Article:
UC Berkeley Students Build 3D Printing Vending Machine

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The first fully automated 3D printing vending machine is open for business at UC Berkeley's Etcheverry Hall. In the background, Richard Berwick, Dreambox co-founder and chief technology officer, makes some adjustments to "Dolly," the prototype's nickname. (Sean Greene/KQED)

Combining 3D printing technology with the convenience and accessibility of the DVD-dispensing Redbox service, student entrepreneurs at UC Berkeley have built a vending machine with a seemingly infinite selection of products.

The Dreambox, which now lives in the campus’s Etcheverry Hall, is the first fully automated 3D-printing vending machine, representing a step forward in the democratization of the still-young technology.

You can print almost any object using its touchscreen and watch said object materialize before your eyes. When the print is complete, a mechanical arm will push the object into a locked drawer for safekeeping until you pick it up. The Dreambox can print model cars, whistles and even a detailed miniature of UC Berkeley's iconic clock tower, the Campanile.

While 3D printers have been around for years, their use is primarily restricted to academic or industrial environments. At Cal, Dreambox customers can print their own preloaded designs such as dog tags, snowflakes or cups, or choose from thousands of items on the digital design repository, Thingiverse. Customers can even bring in their own computer-aided design (CAD) files for printing.


"Some of them are useful, some of them are decorative," says Richard Berwick, a recent graduate from the Haas School of Business and Dreambox chief technology officer.

The possibilities would be endless, if it weren’t for the 7-by-9-by-5-inch size restraints of what Dreambox can print.

In Dreambox’s office at Berkeley Skydeck, the university’s technology startup accelerator, Berwick, along with his co-founders David Pastewka, the CEO, and Will Drevno, COO, were fixing some final glitches with "Dolly," the vending machine’s nickname.

The Dreambox, nicknamed Dolly, is the first fully automated 3D printing vending machine. (Sean Greene/KQED)
The Dreambox, nicknamed Dolly, is the first fully automated 3D printing vending machine. Customers can select an object or enter their own design, and watch it print before their eyes. (Sean Greene/KQED)

Dolly is a large cabinet sitting on two wooden furniture dollies. She weighs more than 400 pounds and has a plexiglass face so people can watch her 3D printer in action.

A table shows off some of Dolly’s early colorful successes and some failures. There’s a red rocket ship shot glass, a yellow infinite knot and a solid plastic iPhone 5, the result of an incorrectly exported CADD file.

The largest item is an unbreakable plastic I-beam, an elongated letter-shaped object similar to steel beams used in construction, printed by engineering students testing Young’s modulus. “You can throw it on the ground if you want, it won’t break,” Berwick said. It didn’t.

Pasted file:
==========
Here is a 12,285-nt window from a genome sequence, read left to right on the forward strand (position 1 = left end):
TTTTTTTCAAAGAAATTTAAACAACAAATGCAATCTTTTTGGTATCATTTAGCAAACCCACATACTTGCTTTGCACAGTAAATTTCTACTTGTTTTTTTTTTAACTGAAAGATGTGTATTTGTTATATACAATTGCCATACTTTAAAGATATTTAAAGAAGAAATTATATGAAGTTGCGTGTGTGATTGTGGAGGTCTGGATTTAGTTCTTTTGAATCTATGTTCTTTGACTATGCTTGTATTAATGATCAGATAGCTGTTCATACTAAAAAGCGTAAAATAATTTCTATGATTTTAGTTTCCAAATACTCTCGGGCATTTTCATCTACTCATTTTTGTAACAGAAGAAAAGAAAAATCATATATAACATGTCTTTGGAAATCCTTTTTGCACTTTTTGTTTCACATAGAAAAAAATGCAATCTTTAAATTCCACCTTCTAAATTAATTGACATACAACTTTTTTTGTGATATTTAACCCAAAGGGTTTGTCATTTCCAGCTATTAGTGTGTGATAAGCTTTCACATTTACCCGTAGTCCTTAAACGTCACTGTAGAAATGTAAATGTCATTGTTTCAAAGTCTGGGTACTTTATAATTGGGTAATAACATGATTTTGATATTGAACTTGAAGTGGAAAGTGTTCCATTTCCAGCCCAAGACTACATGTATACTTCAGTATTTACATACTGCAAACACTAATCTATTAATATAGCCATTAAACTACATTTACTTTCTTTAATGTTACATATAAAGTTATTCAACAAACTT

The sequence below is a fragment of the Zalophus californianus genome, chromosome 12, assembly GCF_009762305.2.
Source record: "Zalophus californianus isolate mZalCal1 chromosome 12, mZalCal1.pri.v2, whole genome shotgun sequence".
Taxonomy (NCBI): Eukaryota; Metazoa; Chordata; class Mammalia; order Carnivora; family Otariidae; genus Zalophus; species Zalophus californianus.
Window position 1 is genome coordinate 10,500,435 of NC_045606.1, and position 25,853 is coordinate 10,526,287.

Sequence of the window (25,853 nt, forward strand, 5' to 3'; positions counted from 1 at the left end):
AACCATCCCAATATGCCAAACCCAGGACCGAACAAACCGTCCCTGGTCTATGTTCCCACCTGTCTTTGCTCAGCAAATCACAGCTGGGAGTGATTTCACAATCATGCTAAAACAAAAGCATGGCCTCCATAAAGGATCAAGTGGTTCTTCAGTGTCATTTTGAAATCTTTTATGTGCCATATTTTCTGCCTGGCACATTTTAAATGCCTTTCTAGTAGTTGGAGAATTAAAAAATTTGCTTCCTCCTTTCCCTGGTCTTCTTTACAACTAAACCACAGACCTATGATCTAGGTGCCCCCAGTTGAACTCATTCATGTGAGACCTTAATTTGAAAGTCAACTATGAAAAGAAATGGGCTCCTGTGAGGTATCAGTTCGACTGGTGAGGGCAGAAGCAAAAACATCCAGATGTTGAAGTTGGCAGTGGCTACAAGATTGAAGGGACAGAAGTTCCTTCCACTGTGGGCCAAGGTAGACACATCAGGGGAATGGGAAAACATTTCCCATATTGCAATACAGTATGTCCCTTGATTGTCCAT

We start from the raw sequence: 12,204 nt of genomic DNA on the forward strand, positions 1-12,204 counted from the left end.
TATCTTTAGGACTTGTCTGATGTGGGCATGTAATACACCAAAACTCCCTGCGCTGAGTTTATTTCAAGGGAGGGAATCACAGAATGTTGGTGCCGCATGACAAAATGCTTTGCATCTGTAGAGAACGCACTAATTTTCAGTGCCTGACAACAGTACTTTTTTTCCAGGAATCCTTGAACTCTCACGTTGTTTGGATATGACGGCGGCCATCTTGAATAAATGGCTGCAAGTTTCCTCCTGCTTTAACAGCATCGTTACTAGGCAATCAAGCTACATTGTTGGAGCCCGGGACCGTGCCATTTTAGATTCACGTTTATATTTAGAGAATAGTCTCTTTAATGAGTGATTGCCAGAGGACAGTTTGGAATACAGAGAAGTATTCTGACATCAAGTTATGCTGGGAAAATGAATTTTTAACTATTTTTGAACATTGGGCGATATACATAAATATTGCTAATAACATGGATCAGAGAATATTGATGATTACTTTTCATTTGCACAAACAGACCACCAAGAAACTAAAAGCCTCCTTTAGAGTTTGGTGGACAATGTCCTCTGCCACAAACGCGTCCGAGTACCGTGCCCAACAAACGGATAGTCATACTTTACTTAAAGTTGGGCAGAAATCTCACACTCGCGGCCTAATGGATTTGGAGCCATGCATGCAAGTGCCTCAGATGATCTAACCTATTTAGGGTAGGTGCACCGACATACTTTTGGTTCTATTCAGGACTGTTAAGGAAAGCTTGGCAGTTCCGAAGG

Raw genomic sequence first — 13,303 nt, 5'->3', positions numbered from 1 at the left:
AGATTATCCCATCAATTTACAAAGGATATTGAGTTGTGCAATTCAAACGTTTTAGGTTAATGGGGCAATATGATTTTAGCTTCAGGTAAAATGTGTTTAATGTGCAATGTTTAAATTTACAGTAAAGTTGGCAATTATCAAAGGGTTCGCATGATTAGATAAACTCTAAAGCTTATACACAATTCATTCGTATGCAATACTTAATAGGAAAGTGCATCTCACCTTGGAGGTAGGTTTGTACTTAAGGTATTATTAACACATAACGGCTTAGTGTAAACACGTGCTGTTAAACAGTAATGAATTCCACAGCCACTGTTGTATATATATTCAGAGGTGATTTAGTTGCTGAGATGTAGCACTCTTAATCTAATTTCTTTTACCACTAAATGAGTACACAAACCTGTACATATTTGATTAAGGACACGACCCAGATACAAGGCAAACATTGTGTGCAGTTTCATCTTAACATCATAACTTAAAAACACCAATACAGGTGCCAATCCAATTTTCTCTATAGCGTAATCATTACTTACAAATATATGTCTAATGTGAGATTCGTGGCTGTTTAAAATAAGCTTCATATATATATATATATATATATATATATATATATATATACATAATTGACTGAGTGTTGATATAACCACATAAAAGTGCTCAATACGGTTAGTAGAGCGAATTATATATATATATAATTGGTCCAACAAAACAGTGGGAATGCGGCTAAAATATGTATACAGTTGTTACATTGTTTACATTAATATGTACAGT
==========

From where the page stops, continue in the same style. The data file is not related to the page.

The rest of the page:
Members of the campus community already have their own ideas for what they’d like Dreambox to print.

Customers have printed architectural models, items from video games and even the body and wings of a drone plane. Now the thing zips around at 4 meters per second. Fraternities and sororities have asked Dreambox to print custom shot glasses. So far, Dreambox has completed more than $1,000 in prints, and could be profitable in a matter of months if it’s used at full capacity.

Berwick said the co-founders have no plans to restrict what customers may print, except for weapons. But then Berwick recalled a 3D printing pop-up store in New York that soon turned into a “custom” sex toy shop.

“That’s not something we can say we’re necessarily OK with,” he added.

The Dreambox uses an “off-the-shelf” 3D printer, worth about $2,200, and prints from colorful spools of polylactic acid (PLA), a corn-based biodegradable plastic. So the Greeks’ custom shot glasses would be safe to drink from, at least according to the material safety data sheet, the founders said.

“If you put it in the oven, it will melt into a puddle,” Berwick says. “If you put it in the microwave, it will also melt and possibly spark.” Definitely don’t put it in the dishwasher.

In some cases, the machine’s entertainment value is almost better than the quality of its products, Pastewka said. People uninterested in the product will still watch the printer head move back and forth, back and forth. “No blinking. I’m sure I’ve done the same thing,” he said.

The Dreambox 3D prints a miniature version of UC Berkeley's iconic Campanile Tower. (Sean Greene/KQED)
The Dreambox 3D prints a miniature version of UC Berkeley's iconic Campanile Tower. (Sean Greene/KQED)

Berwick started a test print: a smaller, simpler model of the Campanile Tower.

The platform and printer heads whir to life as the chamber heats up. Then, 270 micron layer by 270 micron, layer at a time, our very own four-inch tall Campanile materializes. Fifteen minutes later, it’s done, but something’s not quite right. The top, which should be a perfect pyramid, is misshapen and, well, melty.

Berwick says the model was too small and the chamber too hot. A reprint might be in order.

Pastewka said the Dreambox machine on campus is just a prototype, “the first instance of what could be a lot more.”

“We’re proving something here,” he said. “A lot of people are watching us to see what happens. I’m reading an email from someone in Turkey. A lot of people have some interesting ideas what this could do. Some of them are unrealistic, but interesting.”

The Dreambox is now open for business, with print costs ranging from $3 to $15. The machine lives in Etcheverry Hall, 2521 Hearst Ave. in Berkeley.